The European Parliament has revised its pharmacovigilance legislation to improve the early detection of rogue side effects and enhance patient safety.

The updated legislation will more clearly define the roles for the key parties responsible for monitoring medicine that is entered into the market, in hope of improving transparency.

All new or updated drugs will also come with specific warnings for still undetected side-effects.

European Federation of Pharmaceutical Industries and Associations (EFPIA) director general Brian Ager welcomed the plans: “EFPIA has consistently been supportive of these efforts to strengthen and rationalise EU’s pharmacovigilance system.

“While some of the provisions raise concerns, and will require carefully considered implementing measures be adopted in order to deliver the stated objectives of the legislation, on balance it is a positive move. EFPIA is fully committed to helping implement the new legislation.”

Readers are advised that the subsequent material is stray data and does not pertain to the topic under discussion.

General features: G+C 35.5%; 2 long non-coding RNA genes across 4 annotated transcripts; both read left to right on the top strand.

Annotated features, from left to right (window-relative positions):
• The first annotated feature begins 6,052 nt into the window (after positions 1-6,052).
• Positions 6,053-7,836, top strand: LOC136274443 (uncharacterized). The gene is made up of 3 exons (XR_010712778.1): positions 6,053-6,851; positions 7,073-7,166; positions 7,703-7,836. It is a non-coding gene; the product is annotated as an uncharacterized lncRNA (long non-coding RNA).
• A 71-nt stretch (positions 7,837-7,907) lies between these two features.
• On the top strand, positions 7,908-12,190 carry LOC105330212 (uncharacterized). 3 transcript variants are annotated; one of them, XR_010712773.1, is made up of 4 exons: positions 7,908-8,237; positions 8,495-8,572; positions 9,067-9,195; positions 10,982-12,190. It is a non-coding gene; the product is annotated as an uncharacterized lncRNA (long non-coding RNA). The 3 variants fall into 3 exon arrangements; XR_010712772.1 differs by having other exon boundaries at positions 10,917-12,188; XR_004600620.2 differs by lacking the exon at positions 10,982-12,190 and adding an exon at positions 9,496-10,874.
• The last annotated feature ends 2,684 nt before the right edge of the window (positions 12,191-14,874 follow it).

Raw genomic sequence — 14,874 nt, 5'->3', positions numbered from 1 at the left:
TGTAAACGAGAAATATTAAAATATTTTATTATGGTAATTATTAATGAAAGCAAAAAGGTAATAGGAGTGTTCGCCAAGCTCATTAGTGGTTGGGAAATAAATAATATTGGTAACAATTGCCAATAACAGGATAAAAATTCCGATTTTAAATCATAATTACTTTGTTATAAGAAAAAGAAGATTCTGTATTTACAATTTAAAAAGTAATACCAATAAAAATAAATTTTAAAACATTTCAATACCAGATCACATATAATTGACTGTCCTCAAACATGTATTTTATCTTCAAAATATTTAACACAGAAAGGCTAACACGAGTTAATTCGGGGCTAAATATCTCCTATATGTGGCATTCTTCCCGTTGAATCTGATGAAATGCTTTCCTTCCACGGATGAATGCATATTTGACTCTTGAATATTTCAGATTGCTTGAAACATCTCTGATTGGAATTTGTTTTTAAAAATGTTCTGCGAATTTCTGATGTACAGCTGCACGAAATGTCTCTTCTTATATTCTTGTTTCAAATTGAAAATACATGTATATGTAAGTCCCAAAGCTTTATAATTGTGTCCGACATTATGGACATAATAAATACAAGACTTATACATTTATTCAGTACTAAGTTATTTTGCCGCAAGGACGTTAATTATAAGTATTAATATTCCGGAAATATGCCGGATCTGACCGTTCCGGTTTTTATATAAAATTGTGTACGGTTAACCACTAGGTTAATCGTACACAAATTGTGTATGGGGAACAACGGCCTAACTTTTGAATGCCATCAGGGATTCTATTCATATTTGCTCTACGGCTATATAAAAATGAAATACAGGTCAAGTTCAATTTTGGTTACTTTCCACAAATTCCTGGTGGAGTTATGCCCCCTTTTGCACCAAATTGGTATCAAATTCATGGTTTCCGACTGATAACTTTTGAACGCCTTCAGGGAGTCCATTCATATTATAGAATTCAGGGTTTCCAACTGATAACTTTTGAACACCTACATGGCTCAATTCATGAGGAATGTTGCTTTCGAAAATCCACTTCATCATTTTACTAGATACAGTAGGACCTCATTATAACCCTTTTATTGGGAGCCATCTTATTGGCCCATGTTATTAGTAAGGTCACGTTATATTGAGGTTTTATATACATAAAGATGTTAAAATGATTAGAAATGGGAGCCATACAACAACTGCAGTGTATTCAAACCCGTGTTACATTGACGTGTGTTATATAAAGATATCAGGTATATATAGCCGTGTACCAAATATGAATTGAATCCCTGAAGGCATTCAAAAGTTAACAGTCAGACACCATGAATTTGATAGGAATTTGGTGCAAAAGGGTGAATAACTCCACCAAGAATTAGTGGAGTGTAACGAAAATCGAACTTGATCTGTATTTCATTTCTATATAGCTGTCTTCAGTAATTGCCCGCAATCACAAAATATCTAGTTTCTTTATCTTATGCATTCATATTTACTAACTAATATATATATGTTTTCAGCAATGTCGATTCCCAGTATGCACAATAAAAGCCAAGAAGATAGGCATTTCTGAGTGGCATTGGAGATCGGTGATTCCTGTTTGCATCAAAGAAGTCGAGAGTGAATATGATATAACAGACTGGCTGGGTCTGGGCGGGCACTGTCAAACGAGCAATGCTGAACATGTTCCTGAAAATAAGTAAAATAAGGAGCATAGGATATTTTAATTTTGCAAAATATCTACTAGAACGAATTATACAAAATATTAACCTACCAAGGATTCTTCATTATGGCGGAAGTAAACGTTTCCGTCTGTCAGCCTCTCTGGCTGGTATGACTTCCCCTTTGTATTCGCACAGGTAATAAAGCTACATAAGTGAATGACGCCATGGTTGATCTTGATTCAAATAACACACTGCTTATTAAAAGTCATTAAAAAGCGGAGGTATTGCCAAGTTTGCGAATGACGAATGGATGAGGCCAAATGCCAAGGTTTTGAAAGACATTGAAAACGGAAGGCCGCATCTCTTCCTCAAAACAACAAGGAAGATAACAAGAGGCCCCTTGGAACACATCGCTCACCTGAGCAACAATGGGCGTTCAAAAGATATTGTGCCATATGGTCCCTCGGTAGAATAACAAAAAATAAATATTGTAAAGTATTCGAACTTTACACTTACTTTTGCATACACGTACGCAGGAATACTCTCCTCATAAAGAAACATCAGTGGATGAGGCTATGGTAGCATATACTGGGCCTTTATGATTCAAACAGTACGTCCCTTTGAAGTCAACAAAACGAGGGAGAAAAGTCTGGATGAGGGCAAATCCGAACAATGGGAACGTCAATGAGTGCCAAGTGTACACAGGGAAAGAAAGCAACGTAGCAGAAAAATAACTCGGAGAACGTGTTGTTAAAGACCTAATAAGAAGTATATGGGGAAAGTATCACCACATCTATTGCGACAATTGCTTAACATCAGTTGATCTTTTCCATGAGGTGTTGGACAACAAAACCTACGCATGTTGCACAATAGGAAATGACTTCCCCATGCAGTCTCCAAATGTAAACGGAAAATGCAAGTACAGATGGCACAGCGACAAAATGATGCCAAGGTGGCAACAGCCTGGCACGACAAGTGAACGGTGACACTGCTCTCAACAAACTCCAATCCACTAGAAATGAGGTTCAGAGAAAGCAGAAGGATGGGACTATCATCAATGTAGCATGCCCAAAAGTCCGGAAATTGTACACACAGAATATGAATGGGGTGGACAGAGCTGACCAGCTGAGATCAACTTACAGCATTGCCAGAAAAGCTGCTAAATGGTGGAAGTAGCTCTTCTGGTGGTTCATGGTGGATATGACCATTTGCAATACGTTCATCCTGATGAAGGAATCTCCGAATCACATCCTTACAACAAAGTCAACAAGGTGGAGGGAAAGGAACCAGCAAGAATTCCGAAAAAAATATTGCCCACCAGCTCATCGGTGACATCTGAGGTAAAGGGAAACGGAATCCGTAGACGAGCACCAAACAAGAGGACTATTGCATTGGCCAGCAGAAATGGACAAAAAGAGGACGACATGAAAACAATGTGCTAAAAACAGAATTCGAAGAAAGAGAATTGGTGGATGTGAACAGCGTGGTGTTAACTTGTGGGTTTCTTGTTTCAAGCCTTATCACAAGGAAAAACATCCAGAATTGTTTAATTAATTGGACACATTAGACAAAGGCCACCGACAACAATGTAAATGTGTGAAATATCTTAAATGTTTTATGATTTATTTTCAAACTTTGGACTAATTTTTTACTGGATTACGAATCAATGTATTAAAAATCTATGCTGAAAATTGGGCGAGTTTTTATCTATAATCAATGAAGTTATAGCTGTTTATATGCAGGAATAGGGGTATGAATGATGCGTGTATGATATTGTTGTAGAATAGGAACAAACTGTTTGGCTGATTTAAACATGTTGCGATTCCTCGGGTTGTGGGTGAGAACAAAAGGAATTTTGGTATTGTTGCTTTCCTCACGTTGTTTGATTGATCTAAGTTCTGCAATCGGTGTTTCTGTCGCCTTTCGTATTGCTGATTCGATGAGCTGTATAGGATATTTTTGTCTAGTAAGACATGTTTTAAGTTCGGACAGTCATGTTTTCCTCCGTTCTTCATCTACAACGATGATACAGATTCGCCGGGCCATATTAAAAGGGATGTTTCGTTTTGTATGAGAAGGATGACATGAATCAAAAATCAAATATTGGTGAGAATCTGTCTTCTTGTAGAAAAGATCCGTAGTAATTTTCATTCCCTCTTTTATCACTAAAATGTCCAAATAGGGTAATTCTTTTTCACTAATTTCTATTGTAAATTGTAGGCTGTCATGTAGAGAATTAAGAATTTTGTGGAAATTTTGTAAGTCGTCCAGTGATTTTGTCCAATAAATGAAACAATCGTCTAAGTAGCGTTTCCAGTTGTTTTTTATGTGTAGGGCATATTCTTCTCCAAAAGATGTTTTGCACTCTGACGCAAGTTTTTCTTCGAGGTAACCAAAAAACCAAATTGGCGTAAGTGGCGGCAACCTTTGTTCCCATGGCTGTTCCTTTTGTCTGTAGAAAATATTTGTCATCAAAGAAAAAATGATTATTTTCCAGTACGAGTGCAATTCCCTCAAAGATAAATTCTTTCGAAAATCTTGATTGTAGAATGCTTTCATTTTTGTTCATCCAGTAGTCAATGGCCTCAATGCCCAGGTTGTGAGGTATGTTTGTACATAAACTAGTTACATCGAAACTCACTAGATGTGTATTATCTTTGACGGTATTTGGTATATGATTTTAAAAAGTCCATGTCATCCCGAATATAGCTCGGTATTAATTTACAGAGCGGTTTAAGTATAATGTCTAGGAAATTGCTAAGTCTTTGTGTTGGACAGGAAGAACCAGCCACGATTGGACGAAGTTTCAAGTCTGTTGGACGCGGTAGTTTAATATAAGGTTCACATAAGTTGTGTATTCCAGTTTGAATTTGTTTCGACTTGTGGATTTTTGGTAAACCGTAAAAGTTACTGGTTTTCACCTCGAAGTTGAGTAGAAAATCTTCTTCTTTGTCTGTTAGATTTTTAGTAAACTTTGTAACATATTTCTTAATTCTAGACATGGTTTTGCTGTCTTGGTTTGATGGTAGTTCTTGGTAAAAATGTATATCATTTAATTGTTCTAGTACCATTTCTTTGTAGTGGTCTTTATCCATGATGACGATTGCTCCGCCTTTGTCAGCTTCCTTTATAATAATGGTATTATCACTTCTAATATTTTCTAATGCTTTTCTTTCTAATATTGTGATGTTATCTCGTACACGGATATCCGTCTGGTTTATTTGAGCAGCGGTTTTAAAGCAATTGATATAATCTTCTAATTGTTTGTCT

A pharmacovigilance risk assessment committee will be created within the European Medicines Agency as part of the new law.

In addition, EudraVigilance – the community pharmacovigilance database – will be further developed, and measures will be put in place to allow patients to directly report any suspected adverse reactions to medicinal products.

The pharmacovigilance directive has already been agreed by the Council of Ministers and the European Parliament’s Public Health Committee.